Actually the "distance to the CMB" is ZERO because those microwaves are right now here with us. So you can't mean that literally. You must mean to ask about the distance to the MATTER that emitted the CMB we are now detecting.

THE PRESENT DISTANCE TO THAT MATTER is not the figure of 13.6 billion LY that you give. So I think the first thing you should do is learn to use Wright's calculator

http://www.astro.ucla.edu/~wright/CosmoCalc.html

Just plug z=1100 in for the redshift.

the redshift of the CMB is 1100

so if you type that in, the calculator will tell you both the TIME since last scatter
and also the present distance (the Hubble law distance) to the matter which we are "seeing" when we look at CMB.

it should say that the light travel time was about 13.6 billion year
(that is the TIME since last scatter)

it should also say that the PRESENT DISTANCE is 45.6 billion LY.
(it is longer than you might expect because distances naturally get stretched out)

I suggest you leave the numbers in the calculator the same except for putting in different z-------and press the "general" button to make it compute.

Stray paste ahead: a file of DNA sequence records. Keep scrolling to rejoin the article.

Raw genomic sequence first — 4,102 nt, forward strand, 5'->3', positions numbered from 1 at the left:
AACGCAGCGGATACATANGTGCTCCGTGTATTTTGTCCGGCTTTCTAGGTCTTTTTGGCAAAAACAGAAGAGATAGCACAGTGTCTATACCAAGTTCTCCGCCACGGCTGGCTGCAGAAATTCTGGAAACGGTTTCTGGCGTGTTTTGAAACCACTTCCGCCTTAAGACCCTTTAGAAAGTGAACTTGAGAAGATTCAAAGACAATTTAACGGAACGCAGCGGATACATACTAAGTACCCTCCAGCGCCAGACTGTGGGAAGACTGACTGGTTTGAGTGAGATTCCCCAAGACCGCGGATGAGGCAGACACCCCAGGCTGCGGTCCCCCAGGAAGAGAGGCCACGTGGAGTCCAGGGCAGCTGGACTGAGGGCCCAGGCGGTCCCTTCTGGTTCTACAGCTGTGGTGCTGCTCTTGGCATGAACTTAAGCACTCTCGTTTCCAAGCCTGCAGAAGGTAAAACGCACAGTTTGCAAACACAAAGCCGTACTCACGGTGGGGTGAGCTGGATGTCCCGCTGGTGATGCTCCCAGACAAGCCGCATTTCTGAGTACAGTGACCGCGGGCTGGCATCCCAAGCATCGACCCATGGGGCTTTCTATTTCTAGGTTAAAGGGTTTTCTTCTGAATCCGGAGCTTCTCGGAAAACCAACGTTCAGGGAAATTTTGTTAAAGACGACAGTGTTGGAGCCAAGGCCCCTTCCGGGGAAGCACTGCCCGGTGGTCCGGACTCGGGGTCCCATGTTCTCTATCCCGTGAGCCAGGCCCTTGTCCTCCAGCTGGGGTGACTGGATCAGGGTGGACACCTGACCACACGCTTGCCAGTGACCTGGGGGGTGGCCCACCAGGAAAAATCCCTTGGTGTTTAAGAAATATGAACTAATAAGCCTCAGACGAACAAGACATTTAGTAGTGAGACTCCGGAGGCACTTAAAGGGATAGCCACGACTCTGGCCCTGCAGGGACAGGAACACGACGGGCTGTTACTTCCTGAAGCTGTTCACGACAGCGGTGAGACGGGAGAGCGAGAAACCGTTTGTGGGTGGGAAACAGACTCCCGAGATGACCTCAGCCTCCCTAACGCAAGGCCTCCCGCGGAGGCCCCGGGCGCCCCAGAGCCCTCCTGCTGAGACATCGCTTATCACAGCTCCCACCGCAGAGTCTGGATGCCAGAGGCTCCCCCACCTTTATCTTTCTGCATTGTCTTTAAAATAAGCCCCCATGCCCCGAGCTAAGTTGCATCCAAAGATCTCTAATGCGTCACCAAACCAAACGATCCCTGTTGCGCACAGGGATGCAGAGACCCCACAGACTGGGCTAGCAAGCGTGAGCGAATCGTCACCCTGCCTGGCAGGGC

If you change the other numbers that amounts to putting in different parameters for the model.

there is another online calculator with some different features
http://www.earth.uni.edu/~morgan/ajjar/Cosmology/cosmos.html [Broken]

but with that one you have to type in the parameters
Omega = 0.27
Lambda = 0.73
Hubble = 71

and then put in your z = 1100 or whatever redshift you want.

=================

I see the Morgan Calculator has a neat feature that lets you compare DISTANCE THEN (when light was emitted) to DISTANCE NOW (when we receive the light)

For example if you put in z= 1100 to find out about the CMB, then you find that the DISTANCE THEN (at the time of last scattering when the light originated) was 0.04 billion LY-------this is to say around 40 million LY.
And the DISTANCE NOW of that matter that scattered the light to us is, as we already know from the other calculator, 45.6 billion LY. Actually Morgan says 45.5 billion LY but approximate agreement.

So when we look at the CMB, the matter that sent us the light USED TO BE 40 million LY away from us, at the moment that it sent us the light.
And it is NOW some 45.6 billion LY away from us, at the moment that we are receiving the light it sent.